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Favorite Sub-Genre of Aromatic
Interested to see to which flavors of aromatic tobacco smokers are drawn.
I have to say that vanilla and chocolate walks hanging hands... hard to get one that does not remind the other one. Also hard to have a 'only one' flavor in one tobacco, they are almost always combined. So considering that they are isolated my personal taste nowadays is like that:
Hopefully I’m not being too pedantic here, but it’s a difficult question to answer in some ways. The biggest issue is there seems to be mixed opinions as to what an aromatic tobacco is. Virtually all tobacco is flavored with something in casing to some degree, many smokers are unaware that their “pure” tobacco choices aren’t actually. Anise is so commonly used for this that many people associate the flavor as a component of tobacco rather than an additional flavor component. Even tobacco companies have mixed definitions of “aromatics”. It seems overall to be dictated by the quantity of flavoring. Less/mild flavoring is not an aromatic while more/stronger flavoring is. There has also been a trend by tobacco blenders to quit using the term altogether.
Some examples of less/more would be Gawith Hoggarth Dark Flake and Brown Flake. Both come in an “unscented” version and an “aromatic” version. The unscented ones still have some of the distinct floral flavors that make a “Lakeland” while the aromatic versions have more in quantity and variety.
The most common tobacco on the market that I can think of that has no apparent flavoring at all would be some of Daughters and Ryan’s blends. Vincent Manil Semois also seems to fit into the truly unflavored category, but I’m not 100% sure of either. I have smoked unprocessed leaf before and it’s an interesting experience. Nothing like finished products on the market.
The question also changes based on where one is from. In the US and Canada, an aromatic is usually a heavily flavored tobacco with burley and American style black cavendish in it. The actual tobacco flavor takes a back seat to varying degrees. In Europe the perception of what an aromatic is, is different.
Anyway I’m ranting, so I’ll quit. My answer was Lakeland as an aromatic, but as far as flavors that show up in a supporting role, I lean towards genuine maple syrup as in Mac Baren products, rum, plum, cocoa, citrus and vanilla based on what blend they are in.
Annisette/licorice usually in a Latakia blend, kinda weird but I like it. Cinnamon is always fun around Christmas time. Peach flavor during the summer. Certain bourbon/whiskey blends on occasion. Tonka bean is also a favorite. I absolutely detest chocolate.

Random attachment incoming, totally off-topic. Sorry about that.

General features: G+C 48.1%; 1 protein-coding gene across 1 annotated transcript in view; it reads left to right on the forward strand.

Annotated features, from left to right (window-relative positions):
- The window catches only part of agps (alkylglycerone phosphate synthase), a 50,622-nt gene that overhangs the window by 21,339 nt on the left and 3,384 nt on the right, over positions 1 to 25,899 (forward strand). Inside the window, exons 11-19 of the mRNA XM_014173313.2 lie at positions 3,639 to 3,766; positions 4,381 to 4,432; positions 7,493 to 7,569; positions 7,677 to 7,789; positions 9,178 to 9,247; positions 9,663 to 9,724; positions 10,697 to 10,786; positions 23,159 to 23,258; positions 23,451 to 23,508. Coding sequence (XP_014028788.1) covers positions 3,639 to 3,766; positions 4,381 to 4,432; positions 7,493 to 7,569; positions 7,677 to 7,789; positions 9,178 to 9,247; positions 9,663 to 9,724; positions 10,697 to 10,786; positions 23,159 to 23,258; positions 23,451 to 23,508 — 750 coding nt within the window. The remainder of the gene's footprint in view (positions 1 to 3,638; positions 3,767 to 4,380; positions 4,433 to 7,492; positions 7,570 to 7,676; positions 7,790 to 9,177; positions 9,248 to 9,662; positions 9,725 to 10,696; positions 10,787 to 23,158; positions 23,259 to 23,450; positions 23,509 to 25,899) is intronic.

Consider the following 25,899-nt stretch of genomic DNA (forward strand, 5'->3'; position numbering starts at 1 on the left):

Aromatics aren't a regular for me but I do enjoy them on occasion, maybe half a dozen times a year.
I'm an American, and "cut my teeth" (so-to-speak) on American aromatics like Milan's Sunset Rum and C&D's Green River Vanilla. But, this summer I tried Kohlhase & Kopp's "Caribbean Blue" series, and have discovered that I much prefer the European style of aromatic.
Being relatively narrow in my exposure, with a developing tobacco palate, I still consider myself primarily an "aromatic" smoker. Yet, I answered OTHER on the survey because the flavoring concept is not one-dimensional for me. I like blends. And, I like to think in terms of blends, not individual components like Vanilla or Chocolate.
I'm pretty new to it all and didn't even know what Lakeland was until a few days ago. But I know that vanilla aroma triggers a memory in me of the first time I ever smelled a pipe being smoked. So it is comforting to me.
Vanillas always seem to be comforting but I have a very real bias for anything maple even outside of tobaccos. I use syrup in place of sugar most of the time whether cooking, cocktails or whatever. Autumn Evening scratches that itch pretty well.
So hard to rank and they seem to change with my mood.
I highly prefer Maple.
Or something completely exotic like Old Toby.
But if the topping tastes even a tiny bit artificial it ends up rotting in my cellar, or in the hands of someone else.